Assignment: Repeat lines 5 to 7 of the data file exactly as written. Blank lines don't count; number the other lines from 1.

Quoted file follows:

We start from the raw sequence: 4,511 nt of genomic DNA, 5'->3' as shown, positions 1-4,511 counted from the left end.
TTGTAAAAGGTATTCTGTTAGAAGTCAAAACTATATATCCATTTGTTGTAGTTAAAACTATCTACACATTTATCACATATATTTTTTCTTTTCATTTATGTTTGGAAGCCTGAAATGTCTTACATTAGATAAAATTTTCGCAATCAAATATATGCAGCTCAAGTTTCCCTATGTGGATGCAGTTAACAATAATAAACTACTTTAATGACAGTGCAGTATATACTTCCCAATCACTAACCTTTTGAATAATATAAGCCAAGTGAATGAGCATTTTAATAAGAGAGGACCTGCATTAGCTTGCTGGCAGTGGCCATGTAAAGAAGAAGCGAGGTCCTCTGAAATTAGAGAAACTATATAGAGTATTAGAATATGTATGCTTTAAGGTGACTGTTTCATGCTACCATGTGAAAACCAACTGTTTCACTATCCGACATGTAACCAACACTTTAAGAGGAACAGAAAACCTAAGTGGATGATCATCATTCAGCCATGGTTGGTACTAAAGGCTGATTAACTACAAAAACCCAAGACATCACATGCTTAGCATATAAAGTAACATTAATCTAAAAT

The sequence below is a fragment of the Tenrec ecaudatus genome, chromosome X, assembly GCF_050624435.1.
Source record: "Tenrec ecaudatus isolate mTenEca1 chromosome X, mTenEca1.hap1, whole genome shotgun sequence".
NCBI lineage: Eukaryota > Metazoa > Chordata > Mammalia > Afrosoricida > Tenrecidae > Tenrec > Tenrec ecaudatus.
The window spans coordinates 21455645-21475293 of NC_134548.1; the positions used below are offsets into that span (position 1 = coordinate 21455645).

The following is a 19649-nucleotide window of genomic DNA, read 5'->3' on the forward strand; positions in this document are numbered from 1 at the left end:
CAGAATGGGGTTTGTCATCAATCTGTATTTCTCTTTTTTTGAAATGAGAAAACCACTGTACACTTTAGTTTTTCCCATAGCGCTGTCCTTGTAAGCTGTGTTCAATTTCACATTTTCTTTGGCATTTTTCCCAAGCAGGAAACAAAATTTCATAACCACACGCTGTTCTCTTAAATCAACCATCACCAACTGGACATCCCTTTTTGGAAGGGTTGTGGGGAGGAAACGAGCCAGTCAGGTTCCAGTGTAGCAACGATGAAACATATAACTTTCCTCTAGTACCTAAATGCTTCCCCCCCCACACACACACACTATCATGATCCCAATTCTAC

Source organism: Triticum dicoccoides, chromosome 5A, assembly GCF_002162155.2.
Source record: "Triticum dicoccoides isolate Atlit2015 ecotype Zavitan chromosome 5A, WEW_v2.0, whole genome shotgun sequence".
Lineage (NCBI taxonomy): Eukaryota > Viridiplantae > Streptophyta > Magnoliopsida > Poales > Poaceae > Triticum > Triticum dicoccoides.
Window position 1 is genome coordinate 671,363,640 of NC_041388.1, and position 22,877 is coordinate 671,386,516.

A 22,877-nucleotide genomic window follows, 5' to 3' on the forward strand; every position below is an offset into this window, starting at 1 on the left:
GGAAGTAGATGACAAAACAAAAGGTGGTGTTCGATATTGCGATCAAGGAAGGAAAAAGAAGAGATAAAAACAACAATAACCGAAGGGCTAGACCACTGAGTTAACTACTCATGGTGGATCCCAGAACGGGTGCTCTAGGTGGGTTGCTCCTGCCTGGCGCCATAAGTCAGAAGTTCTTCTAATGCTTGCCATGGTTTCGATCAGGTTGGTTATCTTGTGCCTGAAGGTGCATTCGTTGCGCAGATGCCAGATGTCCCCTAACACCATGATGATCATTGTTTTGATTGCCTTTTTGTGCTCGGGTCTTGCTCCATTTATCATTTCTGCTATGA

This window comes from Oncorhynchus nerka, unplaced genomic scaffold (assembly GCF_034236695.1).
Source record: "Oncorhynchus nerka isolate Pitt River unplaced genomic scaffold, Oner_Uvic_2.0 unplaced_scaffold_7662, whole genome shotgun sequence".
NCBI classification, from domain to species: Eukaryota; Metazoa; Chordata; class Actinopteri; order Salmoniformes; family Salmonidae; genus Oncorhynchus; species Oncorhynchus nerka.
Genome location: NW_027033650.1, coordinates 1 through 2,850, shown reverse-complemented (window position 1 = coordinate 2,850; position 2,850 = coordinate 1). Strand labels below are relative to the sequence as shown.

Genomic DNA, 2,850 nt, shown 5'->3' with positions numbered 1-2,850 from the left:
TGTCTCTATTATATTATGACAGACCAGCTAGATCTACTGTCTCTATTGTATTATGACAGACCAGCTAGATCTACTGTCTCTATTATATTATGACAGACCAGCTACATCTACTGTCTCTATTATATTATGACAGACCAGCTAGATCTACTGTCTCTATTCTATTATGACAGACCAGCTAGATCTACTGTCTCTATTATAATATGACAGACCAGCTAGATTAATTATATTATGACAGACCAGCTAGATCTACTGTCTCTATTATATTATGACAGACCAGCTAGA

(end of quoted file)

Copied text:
NCBI lineage: Eukaryota > Metazoa > Chordata > Mammalia > Afrosoricida > Tenrecidae > Tenrec > Tenrec ecaudatus.
The window spans coordinates 21455645-21475293 of NC_134548.1; the positions used below are offsets into that span (position 1 = coordinate 21455645).

The following is a 19649-nucleotide window of genomic DNA, read 5'->3' on the forward strand; positions in this document are numbered from 1 at the left end: